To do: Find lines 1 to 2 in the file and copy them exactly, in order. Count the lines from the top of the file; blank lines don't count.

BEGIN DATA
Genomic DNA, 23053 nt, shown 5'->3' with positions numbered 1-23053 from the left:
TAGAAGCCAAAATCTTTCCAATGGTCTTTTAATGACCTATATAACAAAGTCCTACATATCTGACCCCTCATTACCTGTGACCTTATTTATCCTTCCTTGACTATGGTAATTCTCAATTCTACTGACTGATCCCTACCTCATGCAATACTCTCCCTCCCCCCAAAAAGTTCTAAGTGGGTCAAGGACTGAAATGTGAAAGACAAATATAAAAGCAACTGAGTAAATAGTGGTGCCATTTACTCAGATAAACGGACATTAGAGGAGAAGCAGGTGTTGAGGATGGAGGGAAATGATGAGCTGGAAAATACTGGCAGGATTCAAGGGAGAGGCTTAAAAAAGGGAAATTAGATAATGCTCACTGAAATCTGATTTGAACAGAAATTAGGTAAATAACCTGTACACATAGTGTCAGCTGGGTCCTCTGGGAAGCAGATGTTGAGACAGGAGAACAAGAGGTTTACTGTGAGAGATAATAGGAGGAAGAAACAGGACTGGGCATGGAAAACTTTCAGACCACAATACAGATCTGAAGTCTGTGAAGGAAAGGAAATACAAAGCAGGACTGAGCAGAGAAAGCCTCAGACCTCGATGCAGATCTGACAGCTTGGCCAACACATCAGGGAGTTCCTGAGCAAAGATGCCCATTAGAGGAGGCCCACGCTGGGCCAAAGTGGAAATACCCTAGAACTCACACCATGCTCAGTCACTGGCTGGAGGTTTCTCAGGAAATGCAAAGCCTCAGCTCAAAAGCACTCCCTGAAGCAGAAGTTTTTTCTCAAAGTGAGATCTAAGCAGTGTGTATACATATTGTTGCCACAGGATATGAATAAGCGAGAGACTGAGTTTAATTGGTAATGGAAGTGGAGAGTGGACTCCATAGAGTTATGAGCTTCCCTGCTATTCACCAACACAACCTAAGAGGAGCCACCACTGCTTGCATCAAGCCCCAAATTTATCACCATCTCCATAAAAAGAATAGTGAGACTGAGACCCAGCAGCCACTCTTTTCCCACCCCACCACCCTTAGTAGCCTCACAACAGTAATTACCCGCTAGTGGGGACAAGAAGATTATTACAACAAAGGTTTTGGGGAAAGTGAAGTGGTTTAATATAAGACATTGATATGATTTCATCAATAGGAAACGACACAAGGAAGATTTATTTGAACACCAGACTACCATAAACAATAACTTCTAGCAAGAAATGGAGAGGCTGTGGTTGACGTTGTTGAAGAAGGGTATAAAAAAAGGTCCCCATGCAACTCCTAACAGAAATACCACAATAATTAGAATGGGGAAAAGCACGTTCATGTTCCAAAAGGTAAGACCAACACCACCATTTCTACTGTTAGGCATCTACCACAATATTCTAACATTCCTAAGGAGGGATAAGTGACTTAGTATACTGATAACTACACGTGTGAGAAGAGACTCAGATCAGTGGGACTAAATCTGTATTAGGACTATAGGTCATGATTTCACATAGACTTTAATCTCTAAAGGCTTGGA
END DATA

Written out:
Genomic DNA, 23053 nt, shown 5'->3' with positions numbered 1-23053 from the left:
TAGAAGCCAAAATCTTTCCAATGGTCTTTTAATGACCTATATAACAAAGTCCTACATATCTGACCCCTCATTACCTGTGACCTTATTTATCCTTCCTTGACTATGGTAATTCTCAATTCTACTGACTGATCCCTACCTCATGCAATACTCTCCCTCCCCCCAAAAAGTTCTAAGTGGGTCAAGGACTGAAATGTGAAAGACAAATATAAAAGCAACTGAGTAAATAGTGGTGCCATTTACTCAGATAAACGGACATTAGAGGAGAAGCAGGTGTTGAGGATGGAGGGAAATGATGAGCTGGAAAATACTGGCAGGATTCAAGGGAGAGGCTTAAAAAAGGGAAATTAGATAATGCTCACTGAAATCTGATTTGAACAGAAATTAGGTAAATAACCTGTACACATAGTGTCAGCTGGGTCCTCTGGGAAGCAGATGTTGAGACAGGAGAACAAGAGGTTTACTGTGAGAGATAATAGGAGGAAGAAACAGGACTGGGCATGGAAAACTTTCAGACCACAATACAGATCTGAAGTCTGTGAAGGAAAGGAAATACAAAGCAGGACTGAGCAGAGAAAGCCTCAGACCTCGATGCAGATCTGACAGCTTGGCCAACACATCAGGGAGTTCCTGAGCAAAGATGCCCATTAGAGGAGGCCCACGCTGGGCCAAAGTGGAAATACCCTAGAACTCACACCATGCTCAGTCACTGGCTGGAGGTTTCTCAGGAAATGCAAAGCCTCAGCTCAAAAGCACTCCCTGAAGCAGAAGTTTTTTCTCAAAGTGAGATCTAAGCAGTGTGTATACATATTGTTGCCACAGGATATGAATAAGCGAGAGACTGAGTTTAATTGGTAATGGAAGTGGAGAGTGGACTCCATAGAGTTATGAGCTTCCCTGCTATTCACCAACACAACCTAAGAGGAGCCACCACTGCTTGCATCAAGCCCCAAATTTATCACCATCTCCATAAAAAGAATAGTGAGACTGAGACCCAGCAGCCACTCTTTTCCCACCCCACCACCCTTAGTAGCCTCACAACAGTAATTACCCGCTAGTGGGGACAAGAAGATTATTACAACAAAGGTTTTGGGGAAAGTGAAGTGGTTTAATATAAGACATTGATATGATTTCATCAATAGGAAACGACACAAGGAAGATTTATTTGAACACCAGACTACCATAAACAATAACTTCTAGCAAGAAATGGAGAGGCTGTGGTTGACGTTGTTGAAGAAGGGTATAAAAAAAGGTCCCCATGCAACTCCTAACAGAAATACCACAATAATTAGAATGGGGAAAAGCACGTTCATGTTCCAAAAGGTAAGACCAACACCACCATTTCTACTGTTAGGCATCTACCACAATATTCTAACATTCCTAAGGAGGGATAAGTGACTTAGTATACTGATAACTACACGTGTGAGAAGAGACTCAGATCAGTGGGACTAAATCTGTATTAGGACTATAGGTCATGATTTCACATAGACTTTAATCTCTAAAGGCTTGGA